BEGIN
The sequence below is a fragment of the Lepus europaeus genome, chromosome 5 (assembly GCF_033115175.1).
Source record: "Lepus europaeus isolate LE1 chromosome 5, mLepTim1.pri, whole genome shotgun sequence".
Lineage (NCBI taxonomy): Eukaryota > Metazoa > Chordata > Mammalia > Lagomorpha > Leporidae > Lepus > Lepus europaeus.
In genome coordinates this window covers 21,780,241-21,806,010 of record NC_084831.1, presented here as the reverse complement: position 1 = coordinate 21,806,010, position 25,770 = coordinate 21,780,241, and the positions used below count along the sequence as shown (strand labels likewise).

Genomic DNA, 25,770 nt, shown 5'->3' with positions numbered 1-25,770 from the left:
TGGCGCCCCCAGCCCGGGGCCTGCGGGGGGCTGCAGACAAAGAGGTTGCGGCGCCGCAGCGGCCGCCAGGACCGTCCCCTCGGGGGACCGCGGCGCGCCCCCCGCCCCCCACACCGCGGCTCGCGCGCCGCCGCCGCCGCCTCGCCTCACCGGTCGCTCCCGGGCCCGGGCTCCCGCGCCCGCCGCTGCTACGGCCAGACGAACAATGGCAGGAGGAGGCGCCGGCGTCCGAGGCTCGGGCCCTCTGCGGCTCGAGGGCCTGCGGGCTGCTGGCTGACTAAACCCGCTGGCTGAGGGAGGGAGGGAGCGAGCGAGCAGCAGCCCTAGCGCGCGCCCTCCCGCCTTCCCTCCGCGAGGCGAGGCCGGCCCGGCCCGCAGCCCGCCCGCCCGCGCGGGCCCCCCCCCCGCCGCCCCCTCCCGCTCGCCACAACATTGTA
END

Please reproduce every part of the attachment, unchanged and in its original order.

The sequence below is a fragment of the Lepus europaeus genome, chromosome 5 (assembly GCF_033115175.1).
Source record: "Lepus europaeus isolate LE1 chromosome 5, mLepTim1.pri, whole genome shotgun sequence".
Lineage (NCBI taxonomy): Eukaryota > Metazoa > Chordata > Mammalia > Lagomorpha > Leporidae > Lepus > Lepus europaeus.
In genome coordinates this window covers 21,780,241-21,806,010 of record NC_084831.1, presented here as the reverse complement: position 1 = coordinate 21,806,010, position 25,770 = coordinate 21,780,241, and the positions used below count along the sequence as shown (strand labels likewise).

Genomic DNA, 25,770 nt, shown 5'->3' with positions numbered 1-25,770 from the left:
TGGCGCCCCCAGCCCGGGGCCTGCGGGGGGCTGCAGACAAAGAGGTTGCGGCGCCGCAGCGGCCGCCAGGACCGTCCCCTCGGGGGACCGCGGCGCGCCCCCCGCCCCCCACACCGCGGCTCGCGCGCCGCCGCCGCCGCCTCGCCTCACCGGTCGCTCCCGGGCCCGGGCTCCCGCGCCCGCCGCTGCTACGGCCAGACGAACAATGGCAGGAGGAGGCGCCGGCGTCCGAGGCTCGGGCCCTCTGCGGCTCGAGGGCCTGCGGGCTGCTGGCTGACTAAACCCGCTGGCTGAGGGAGGGAGGGAGCGAGCGAGCAGCAGCCCTAGCGCGCGCCCTCCCGCCTTCCCTCCGCGAGGCGAGGCCGGCCCGGCCCGCAGCCCGCCCGCCCGCGCGGGCCCCCCCCCCGCCGCCCCCTCCCGCTCGCCACAACATTGTA